An international team of researchers has investigated the interaction of topology and non-Hermitian physics with non-linear effects. In his article published in the magazine Science, the group describes the construction of an optical waveguide network using a polarized photorefractive crystal and experiments that introduce non-linear effects. Piotr Roztocki and Roberto Morandotti from INRS-Énergie, Matériaux et Télécommunications have published an article in Perspective in the same issue of the journal that describes the benefits of studying non-linear systems and the team’s work in this new endeavor.
As Roztocki and Morandotti point out, nonlinearity has been studied in great depth; its use in artificial networks and other digital electronic applications, for example, has vastly expanded the range of such applications. But they also point out that there are areas where research is lacking. They point out, for example, that systems that include topological and non-Hermitian elements have not been studied much at all. In this new endeavor, researchers have tried to address these gaps by examining the interplay of topology and non-Hermitian physics when nonlinear effects are introduced.
The team’s work involved the construction of an optical waveguide network (with a Su-Schrieffer-Heeger configuration) using a polarized photorefractive crystal. Such platforms have been used in a wide variety of studies because they allow such easy access to their functions, particularly waveguide reconfiguration.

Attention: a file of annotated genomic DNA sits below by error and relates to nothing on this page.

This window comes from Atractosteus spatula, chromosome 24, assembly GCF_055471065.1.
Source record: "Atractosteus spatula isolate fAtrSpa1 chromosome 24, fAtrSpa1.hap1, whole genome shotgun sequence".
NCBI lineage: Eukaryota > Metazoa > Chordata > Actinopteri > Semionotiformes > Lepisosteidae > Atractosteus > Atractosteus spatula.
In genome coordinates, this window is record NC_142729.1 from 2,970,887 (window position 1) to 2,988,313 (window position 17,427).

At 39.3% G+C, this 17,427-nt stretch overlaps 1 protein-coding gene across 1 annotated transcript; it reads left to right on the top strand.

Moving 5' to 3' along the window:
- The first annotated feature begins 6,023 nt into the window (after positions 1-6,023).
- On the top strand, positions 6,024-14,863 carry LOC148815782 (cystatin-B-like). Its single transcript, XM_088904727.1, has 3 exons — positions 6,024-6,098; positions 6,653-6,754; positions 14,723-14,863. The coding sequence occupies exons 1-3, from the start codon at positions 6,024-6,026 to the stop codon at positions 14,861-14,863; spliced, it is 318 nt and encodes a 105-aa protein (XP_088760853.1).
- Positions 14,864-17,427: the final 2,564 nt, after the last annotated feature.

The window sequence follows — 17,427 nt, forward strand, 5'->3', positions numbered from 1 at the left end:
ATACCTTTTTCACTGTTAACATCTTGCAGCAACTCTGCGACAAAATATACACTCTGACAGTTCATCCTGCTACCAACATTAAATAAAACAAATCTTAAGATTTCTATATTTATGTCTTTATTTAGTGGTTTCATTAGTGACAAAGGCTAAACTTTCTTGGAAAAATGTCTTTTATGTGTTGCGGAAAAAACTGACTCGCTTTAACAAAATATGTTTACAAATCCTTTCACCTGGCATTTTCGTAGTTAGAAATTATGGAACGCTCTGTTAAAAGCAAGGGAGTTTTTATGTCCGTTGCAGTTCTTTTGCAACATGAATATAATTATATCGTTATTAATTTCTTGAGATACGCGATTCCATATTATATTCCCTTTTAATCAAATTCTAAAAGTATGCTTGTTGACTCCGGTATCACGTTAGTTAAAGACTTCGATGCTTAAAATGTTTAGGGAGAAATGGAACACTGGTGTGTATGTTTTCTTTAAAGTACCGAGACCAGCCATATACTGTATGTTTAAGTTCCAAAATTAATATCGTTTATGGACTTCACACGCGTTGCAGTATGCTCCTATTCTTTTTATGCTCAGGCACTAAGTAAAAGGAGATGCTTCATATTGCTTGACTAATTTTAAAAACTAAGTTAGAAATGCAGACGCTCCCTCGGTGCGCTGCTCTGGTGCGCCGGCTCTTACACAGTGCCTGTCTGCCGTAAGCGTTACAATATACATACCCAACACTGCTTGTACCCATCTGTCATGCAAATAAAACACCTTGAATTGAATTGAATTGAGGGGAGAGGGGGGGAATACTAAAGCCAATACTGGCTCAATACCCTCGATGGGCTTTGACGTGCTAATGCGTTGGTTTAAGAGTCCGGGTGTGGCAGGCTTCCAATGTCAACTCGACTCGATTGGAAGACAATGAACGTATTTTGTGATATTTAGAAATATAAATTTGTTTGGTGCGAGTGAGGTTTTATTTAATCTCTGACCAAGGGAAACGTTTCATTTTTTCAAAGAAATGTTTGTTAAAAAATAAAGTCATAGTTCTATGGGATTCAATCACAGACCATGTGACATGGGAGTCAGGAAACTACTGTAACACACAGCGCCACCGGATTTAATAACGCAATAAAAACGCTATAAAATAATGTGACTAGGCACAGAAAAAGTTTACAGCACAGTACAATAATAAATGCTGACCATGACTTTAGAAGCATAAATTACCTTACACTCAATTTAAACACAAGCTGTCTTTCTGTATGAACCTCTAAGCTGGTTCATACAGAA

The experiments consisted of modifying the non-linear response of the waveguide, which allowed focusing and defocusing and subsequently changing the way the light passed through the grating. In doing so, they were able to demonstrate both destruction and restoration of states in non-Hermitian topology, in particular, through nonlinear control.
The researchers also studied the sensitivity of their system in parts that they described as rare spots compared to those near protected states. They found that the stability of the inherited topological protective states was eroded from the protected modes depending on how close they were to the exception points.
Roztocki and Morandotti suggest that the work has opened the door to further investigation of nonlinear effects in overlapping disciplines, perhaps leading to the development of new types of devices.
View stable topology using instabilities
Shiqi Xia et al. Nonlinear tuning of PT symmetry and non-Hermitian topological states, Science (2021). DOI: 10.1126 / science.abf6873
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Citation: Investigating the Interaction of Topology and Non-Hermitian Physics with Nonlinear Effects (2021, April 6) retrieved on April 6, 2021 from https://phys.org/news/2021-04-interplay-topology-non -hermitian-physics-nonlinear .html
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